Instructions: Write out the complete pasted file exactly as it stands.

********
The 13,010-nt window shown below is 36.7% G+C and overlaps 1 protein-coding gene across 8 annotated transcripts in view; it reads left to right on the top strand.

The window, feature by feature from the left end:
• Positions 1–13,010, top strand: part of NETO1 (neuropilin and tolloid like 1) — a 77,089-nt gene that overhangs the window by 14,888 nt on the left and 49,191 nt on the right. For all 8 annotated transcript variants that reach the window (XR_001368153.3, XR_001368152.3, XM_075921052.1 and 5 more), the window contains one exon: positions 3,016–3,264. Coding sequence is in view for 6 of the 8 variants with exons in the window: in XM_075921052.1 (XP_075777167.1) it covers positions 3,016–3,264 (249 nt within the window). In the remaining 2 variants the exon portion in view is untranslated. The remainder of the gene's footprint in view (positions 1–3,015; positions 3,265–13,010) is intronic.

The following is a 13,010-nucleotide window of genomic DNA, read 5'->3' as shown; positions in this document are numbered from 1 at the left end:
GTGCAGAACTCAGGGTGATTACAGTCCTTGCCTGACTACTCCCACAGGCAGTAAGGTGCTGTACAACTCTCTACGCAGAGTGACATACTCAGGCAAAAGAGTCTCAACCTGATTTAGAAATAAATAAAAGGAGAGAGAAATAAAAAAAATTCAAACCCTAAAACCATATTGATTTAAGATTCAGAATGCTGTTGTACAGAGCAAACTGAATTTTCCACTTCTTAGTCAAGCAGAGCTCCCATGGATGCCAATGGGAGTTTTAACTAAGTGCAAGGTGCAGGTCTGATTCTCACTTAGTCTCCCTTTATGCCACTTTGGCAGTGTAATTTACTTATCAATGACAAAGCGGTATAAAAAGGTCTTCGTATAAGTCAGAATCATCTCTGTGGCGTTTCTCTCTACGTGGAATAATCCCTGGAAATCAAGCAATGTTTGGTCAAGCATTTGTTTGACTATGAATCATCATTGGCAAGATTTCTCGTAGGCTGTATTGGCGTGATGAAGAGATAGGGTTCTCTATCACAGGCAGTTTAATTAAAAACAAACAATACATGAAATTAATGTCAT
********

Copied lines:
The 13,010-nt window shown below is 36.7% G+C and overlaps 1 protein-coding gene across 8 annotated transcripts in view; it reads left to right on the top strand.

The window, feature by feature from the left end:
• Positions 1–13,010, top strand: part of NETO1 (neuropilin and tolloid like 1) — a 77,089-nt gene that overhangs the window by 14,888 nt on the left and 49,191 nt on the right. For all 8 annotated transcript variants that reach the window (XR_001368153.3, XR_001368152.3, XM_075921052.1 and 5 more), the window contains one exon: positions 3,016–3,264. Coding sequence is in view for 6 of the 8 variants with exons in the window: in XM_075921052.1 (XP_075777167.1) it covers positions 3,016–3,264 (249 nt within the window). In the remaining 2 variants the exon portion in view is untranslated. The remainder of the gene's footprint in view (positions 1–3,015; positions 3,265–13,010) is intronic.

The following is a 13,010-nucleotide window of genomic DNA, read 5'->3' as shown; positions in this document are numbered from 1 at the left end:
GTGCAGAACTCAGGGTGATTACAGTCCTTGCCTGACTACTCCCACAGGCAGTAAGGTGCTGTACAACTCTCTACGCAGAGTGACATACTCAGGCAAAAGAGTCTCAACCTGATTTAGAAATAAATAAAAGGAGAGAGAAATAAAAAAAATTCAAACCCTAAAACCATATTGATTTAAGATTCAGAATGCTGTTGTACAGAGCAAACTGAATTTTCCACTTCTTAGTCAAGCAGAGCTCCCATGGATGCCAATGGGAGTTTTAACTAAGTGCAAGGTGCAGGTCTGATTCTCACTTAGTCTCCCTTTATGCCACTTTGGCAGTGTAATTTACTTATCAATGACAAAGCGGTATAAAAAGGTCTTCGTATAAGTCAGAATCATCTCTGTGGCGTTTCTCTCTACGTGGAATAATCCCTGGAAATCAAGCAATGTTTGGTCAAGCATTTGTTTGACTATGAATCATCATTGGCAAGATTTCTCGTAGGCTGTATTGGCGTGATGAAGAGATAGGGTTCTCTATCACAGGCAGTTTAATTAAAAACAAACAATACATGAAATTAATGTCAT